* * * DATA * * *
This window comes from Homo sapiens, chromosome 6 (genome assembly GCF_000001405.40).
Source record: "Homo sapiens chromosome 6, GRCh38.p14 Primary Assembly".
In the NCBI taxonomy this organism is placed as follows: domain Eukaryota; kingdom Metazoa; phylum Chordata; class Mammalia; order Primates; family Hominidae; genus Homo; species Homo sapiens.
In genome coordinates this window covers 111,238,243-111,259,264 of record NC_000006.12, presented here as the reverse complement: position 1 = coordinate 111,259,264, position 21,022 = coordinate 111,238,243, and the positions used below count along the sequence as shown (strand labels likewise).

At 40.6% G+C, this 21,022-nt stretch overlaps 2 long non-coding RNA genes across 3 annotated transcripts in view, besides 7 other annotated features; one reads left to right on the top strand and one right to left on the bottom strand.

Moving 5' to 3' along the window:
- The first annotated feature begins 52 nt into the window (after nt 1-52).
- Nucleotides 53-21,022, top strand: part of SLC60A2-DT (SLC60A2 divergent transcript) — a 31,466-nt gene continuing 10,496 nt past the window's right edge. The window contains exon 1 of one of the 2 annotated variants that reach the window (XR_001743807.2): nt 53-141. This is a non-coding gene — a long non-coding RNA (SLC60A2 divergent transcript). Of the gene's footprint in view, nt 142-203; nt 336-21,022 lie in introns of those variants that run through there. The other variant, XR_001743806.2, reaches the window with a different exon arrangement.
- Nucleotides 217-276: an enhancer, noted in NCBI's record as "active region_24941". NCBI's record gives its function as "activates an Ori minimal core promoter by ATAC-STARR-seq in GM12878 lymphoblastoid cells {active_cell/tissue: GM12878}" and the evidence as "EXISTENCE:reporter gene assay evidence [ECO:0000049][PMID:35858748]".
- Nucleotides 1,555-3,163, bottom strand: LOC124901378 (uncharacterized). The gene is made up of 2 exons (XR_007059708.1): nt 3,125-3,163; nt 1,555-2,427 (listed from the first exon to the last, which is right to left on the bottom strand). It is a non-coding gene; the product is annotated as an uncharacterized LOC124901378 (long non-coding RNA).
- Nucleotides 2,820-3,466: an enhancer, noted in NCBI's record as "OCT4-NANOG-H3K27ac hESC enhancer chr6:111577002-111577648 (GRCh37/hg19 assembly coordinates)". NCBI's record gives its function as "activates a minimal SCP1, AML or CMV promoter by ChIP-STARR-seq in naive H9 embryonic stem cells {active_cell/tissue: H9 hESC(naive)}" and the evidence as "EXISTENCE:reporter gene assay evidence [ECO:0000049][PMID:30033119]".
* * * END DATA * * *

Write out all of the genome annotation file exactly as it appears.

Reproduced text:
This window comes from Homo sapiens, chromosome 6 (genome assembly GCF_000001405.40).
Source record: "Homo sapiens chromosome 6, GRCh38.p14 Primary Assembly".
In the NCBI taxonomy this organism is placed as follows: domain Eukaryota; kingdom Metazoa; phylum Chordata; class Mammalia; order Primates; family Hominidae; genus Homo; species Homo sapiens.
In genome coordinates this window covers 111,238,243-111,259,264 of record NC_000006.12, presented here as the reverse complement: position 1 = coordinate 111,259,264, position 21,022 = coordinate 111,238,243, and the positions used below count along the sequence as shown (strand labels likewise).

At 40.6% G+C, this 21,022-nt stretch overlaps 2 long non-coding RNA genes across 3 annotated transcripts in view, besides 7 other annotated features; one reads left to right on the top strand and one right to left on the bottom strand.

Moving 5' to 3' along the window:
- The first annotated feature begins 52 nt into the window (after nt 1-52).
- Nucleotides 53-21,022, top strand: part of SLC60A2-DT (SLC60A2 divergent transcript) — a 31,466-nt gene continuing 10,496 nt past the window's right edge. The window contains exon 1 of one of the 2 annotated variants that reach the window (XR_001743807.2): nt 53-141. This is a non-coding gene — a long non-coding RNA (SLC60A2 divergent transcript). Of the gene's footprint in view, nt 142-203; nt 336-21,022 lie in introns of those variants that run through there. The other variant, XR_001743806.2, reaches the window with a different exon arrangement.
- Nucleotides 217-276: an enhancer, noted in NCBI's record as "active region_24941". NCBI's record gives its function as "activates an Ori minimal core promoter by ATAC-STARR-seq in GM12878 lymphoblastoid cells {active_cell/tissue: GM12878}" and the evidence as "EXISTENCE:reporter gene assay evidence [ECO:0000049][PMID:35858748]".
- Nucleotides 1,555-3,163, bottom strand: LOC124901378 (uncharacterized). The gene is made up of 2 exons (XR_007059708.1): nt 3,125-3,163; nt 1,555-2,427 (listed from the first exon to the last, which is right to left on the bottom strand). It is a non-coding gene; the product is annotated as an uncharacterized LOC124901378 (long non-coding RNA).
- Nucleotides 2,820-3,466: an enhancer, noted in NCBI's record as "OCT4-NANOG-H3K27ac hESC enhancer chr6:111577002-111577648 (GRCh37/hg19 assembly coordinates)". NCBI's record gives its function as "activates a minimal SCP1, AML or CMV promoter by ChIP-STARR-seq in naive H9 embryonic stem cells {active_cell/tissue: H9 hESC(naive)}" and the evidence as "EXISTENCE:reporter gene assay evidence [ECO:0000049][PMID:30033119]".